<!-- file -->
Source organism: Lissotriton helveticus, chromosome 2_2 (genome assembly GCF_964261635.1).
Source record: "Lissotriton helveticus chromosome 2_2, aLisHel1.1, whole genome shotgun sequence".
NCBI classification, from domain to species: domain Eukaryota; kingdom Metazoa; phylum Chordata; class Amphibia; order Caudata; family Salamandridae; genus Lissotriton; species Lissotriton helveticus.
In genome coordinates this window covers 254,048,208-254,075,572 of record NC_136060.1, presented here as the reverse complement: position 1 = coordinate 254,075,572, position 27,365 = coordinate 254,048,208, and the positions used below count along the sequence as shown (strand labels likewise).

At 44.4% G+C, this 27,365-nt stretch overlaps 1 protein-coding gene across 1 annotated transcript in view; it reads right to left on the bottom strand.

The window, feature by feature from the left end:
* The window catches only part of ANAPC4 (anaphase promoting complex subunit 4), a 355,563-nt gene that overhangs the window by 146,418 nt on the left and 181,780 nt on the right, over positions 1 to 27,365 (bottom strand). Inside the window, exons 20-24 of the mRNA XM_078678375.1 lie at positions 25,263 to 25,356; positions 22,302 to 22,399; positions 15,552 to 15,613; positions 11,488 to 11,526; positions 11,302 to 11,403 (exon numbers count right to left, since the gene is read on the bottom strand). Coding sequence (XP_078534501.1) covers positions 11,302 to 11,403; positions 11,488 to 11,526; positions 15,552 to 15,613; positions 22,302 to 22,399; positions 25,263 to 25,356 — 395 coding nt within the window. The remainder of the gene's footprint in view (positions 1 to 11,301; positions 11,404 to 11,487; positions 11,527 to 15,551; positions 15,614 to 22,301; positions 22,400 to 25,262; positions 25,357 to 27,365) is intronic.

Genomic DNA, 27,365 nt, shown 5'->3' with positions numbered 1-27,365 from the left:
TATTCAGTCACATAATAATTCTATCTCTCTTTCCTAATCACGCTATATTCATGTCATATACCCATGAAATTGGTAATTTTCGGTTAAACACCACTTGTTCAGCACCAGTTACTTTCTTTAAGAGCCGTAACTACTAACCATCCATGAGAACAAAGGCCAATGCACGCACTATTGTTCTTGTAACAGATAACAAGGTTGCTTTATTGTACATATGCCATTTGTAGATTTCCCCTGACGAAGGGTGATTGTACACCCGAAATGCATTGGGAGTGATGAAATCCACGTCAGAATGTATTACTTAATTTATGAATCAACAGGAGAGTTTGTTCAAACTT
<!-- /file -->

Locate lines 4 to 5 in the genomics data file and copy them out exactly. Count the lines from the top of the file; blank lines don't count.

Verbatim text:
In genome coordinates this window covers 254,048,208-254,075,572 of record NC_136060.1, presented here as the reverse complement: position 1 = coordinate 254,075,572, position 27,365 = coordinate 254,048,208, and the positions used below count along the sequence as shown (strand labels likewise).

At 44.4% G+C, this 27,365-nt stretch overlaps 1 protein-coding gene across 1 annotated transcript in view; it reads right to left on the bottom strand.